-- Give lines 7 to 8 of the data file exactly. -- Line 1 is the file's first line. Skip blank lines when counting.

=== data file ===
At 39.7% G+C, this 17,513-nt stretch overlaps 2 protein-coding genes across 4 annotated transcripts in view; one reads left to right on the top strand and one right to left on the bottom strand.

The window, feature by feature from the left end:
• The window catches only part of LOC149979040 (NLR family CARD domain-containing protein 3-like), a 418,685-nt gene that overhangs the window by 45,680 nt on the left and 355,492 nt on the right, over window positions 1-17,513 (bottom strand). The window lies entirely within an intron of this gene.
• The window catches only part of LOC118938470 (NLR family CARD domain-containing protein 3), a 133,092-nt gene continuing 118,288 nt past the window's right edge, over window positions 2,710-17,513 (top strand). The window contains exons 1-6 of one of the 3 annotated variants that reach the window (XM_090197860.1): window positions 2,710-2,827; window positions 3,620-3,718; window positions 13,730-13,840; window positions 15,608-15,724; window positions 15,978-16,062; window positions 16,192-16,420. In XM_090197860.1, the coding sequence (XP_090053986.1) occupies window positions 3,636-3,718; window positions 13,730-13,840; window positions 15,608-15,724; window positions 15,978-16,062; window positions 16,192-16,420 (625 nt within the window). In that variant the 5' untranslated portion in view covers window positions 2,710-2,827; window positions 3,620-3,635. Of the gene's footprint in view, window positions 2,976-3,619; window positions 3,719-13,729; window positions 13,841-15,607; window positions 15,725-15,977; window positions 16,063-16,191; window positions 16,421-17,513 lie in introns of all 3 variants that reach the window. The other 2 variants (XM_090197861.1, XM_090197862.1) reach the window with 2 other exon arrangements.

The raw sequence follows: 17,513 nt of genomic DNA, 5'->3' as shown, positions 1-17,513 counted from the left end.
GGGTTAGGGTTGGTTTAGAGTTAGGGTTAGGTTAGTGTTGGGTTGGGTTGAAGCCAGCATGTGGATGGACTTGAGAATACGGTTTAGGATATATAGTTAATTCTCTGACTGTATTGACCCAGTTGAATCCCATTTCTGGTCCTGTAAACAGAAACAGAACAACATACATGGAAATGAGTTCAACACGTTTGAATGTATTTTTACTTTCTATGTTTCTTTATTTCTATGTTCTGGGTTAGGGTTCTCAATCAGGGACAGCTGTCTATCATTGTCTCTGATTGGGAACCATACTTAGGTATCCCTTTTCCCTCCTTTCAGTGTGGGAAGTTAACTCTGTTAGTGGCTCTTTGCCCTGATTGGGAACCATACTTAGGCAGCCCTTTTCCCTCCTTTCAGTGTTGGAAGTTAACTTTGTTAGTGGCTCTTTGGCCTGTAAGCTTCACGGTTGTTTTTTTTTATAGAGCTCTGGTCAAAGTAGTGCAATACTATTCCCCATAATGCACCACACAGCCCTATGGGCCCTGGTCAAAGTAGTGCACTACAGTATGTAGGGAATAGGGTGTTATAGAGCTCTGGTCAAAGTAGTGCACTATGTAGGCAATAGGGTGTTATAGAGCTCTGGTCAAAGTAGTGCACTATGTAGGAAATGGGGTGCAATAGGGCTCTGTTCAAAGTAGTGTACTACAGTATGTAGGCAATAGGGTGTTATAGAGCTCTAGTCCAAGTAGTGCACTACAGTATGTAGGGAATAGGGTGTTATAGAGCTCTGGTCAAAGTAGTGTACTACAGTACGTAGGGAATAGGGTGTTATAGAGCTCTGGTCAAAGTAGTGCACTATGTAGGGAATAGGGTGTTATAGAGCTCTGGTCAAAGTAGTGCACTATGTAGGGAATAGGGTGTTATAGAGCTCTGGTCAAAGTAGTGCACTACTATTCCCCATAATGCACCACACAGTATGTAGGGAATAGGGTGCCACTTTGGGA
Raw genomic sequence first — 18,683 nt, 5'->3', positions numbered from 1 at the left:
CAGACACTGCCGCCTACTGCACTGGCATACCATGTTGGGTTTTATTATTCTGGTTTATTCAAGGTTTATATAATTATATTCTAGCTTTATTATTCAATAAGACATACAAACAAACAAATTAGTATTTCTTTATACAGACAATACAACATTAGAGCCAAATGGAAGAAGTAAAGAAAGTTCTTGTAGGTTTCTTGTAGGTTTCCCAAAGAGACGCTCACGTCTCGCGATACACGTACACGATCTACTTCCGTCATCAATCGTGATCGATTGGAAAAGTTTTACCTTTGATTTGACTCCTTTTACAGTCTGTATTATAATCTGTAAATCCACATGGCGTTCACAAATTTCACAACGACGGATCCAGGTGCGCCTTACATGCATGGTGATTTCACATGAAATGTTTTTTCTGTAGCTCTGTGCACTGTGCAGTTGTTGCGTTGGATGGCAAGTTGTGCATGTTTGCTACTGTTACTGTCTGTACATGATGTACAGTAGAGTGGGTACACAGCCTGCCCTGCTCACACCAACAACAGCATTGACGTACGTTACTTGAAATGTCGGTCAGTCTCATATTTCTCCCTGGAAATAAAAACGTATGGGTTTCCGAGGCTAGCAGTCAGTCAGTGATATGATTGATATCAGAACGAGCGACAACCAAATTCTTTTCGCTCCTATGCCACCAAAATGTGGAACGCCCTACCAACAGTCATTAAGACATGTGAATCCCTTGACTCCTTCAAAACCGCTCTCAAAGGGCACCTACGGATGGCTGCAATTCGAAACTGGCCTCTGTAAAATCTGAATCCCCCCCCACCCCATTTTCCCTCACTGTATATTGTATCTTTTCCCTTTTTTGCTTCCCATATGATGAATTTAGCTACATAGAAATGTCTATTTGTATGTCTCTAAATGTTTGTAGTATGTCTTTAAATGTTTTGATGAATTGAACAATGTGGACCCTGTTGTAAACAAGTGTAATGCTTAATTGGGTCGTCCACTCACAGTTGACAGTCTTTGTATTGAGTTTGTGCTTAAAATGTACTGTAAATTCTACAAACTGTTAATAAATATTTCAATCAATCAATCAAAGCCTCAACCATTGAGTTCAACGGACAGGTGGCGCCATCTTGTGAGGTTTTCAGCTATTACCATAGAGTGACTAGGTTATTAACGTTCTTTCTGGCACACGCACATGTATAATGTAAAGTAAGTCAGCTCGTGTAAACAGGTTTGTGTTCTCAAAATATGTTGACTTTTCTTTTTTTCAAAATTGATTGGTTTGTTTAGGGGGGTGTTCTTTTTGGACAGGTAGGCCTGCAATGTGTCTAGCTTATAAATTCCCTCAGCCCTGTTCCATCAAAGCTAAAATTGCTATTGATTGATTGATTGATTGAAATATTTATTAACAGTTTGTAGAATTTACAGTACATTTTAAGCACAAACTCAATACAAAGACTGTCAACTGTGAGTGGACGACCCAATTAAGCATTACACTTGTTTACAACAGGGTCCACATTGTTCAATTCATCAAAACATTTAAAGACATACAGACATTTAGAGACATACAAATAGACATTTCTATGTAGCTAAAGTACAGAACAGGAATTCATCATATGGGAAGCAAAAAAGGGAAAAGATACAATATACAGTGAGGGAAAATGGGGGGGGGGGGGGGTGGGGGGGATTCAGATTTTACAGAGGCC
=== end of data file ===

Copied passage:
Raw genomic sequence first — 18,683 nt, 5'->3', positions numbered from 1 at the left:
CAGACACTGCCGCCTACTGCACTGGCATACCATGTTGGGTTTTATTATTCTGGTTTATTCAAGGTTTATATAATTATATTCTAGCTTTATTATTCAATAAGACATACAAACAAACAAATTAGTATTTCTTTATACAGACAATACAACATTAGAGCCAAATGGAAGAAGTAAAGAAAGTTCTTGTAGGTTTCTTGTAGGTTTCCCAAAGAGACGCTCACGTCTCGCGATACACGTACACGATCTACTTCCGTCATCAATCGTGATCGATTGGAAAAGTTTTACCTTTGATTTGACTCCTTTTACAGTCTGTATTATAATCTGTAAATCCACATGGCGTTCACAAATTTCACAACGACGGATCCAGGTGCGCCTTACATGCATGGTGATTTCACATGAAATGTTTTTTCTGTAGCTCTGTGCACTGTGCAGTTGTTGCGTTGGATGGCAAGTTGTGCATGTTTGCTACTGTTACTGTCTGTACATGATGTACAGTAGAGTGGGTACACAGCCTGCCCTGCTCACACCAACAACAGCATTGACGTACGTTACTTGAAATGTCGGTCAGTCTCATATTTCTCCCTGGAAATAAAAACGTATGGGTTTCCGAGGCTAGCAGTCAGTCAGTGATATGATTGATATCAGAACGAGCGACAACCAAATTCTTTTCGCTCCTATGCCACCAAAATGTGGAACGCCCTACCAACAGTCATTAAGACATGTGAATCCCTTGACTCCTTCAAAACCGCTCTCAAAGGGCACCTACGGATGGCTGCAATTCGAAACTGGCCTCTGTAAAATCTGAATCCCCCCCCACCCCATTTTCCCTCACTGTATATTGTATCTTTTCCCTTTTTTGCTTCCCATATGATGAATTTAGCTACATAGAAATGTCTATTTGTATGTCTCTAAATGTTTGTAGTATGTCTTTAAATGTTTTGATGAATTGAACAATGTGGACCCTGTTGTAAACAAGTGTAATGCTTAATTGGGTCGTCCACTCACAGTTGACAGTCTTTGTATTGAGTTTGTGCTTAAAATGTACTGTAAATTCTACAAACTGTTAATAAATATTTCAATCAATCAATCAAAGCCTCAACCATTGAGTTCAACGGACAGGTGGCGCCATCTTGTGAGGTTTTCAGCTATTACCATAGAGTGACTAGGTTATTAACGTTCTTTCTGGCACACGCACATGTATAATGTAAAGTAAGTCAGCTCGTGTAAACAGGTTTGTGTTCTCAAAATATGTTGACTTTTCTTTTTTTCAAAATTGATTGGTTTGTTTAGGGGGGTGTTCTTTTTGGACAGGTAGGCCTGCAATGTGTCTAGCTTATAAATTCCCTCAGCCCTGTTCCATCAAAGCTAAAATTGCTATTGATTGATTGATTGATTGAAATATTTATTAACAGTTTGTAGAATTTACAGTACATTTTAAGCACAAACTCAATACAAAGACTGTCAACTGTGAGTGGACGACCCAATTAAGCATTACACTTGTTTACAACAGGGTCCACATTGTTCAATTCATCAAAACATTTAAAGACATACAGACATTTAGAGACATACAAATAGACATTTCTATGTAGCTAAAGTACAGAACAGGAATTCATCATATGGGAAGCAAAAAAGGGAAAAGATACAATATACAGTGAGGGAAAATGGGGGGGGGGGGGGGTGGGGGGGATTCAGATTTTACAGAGGCC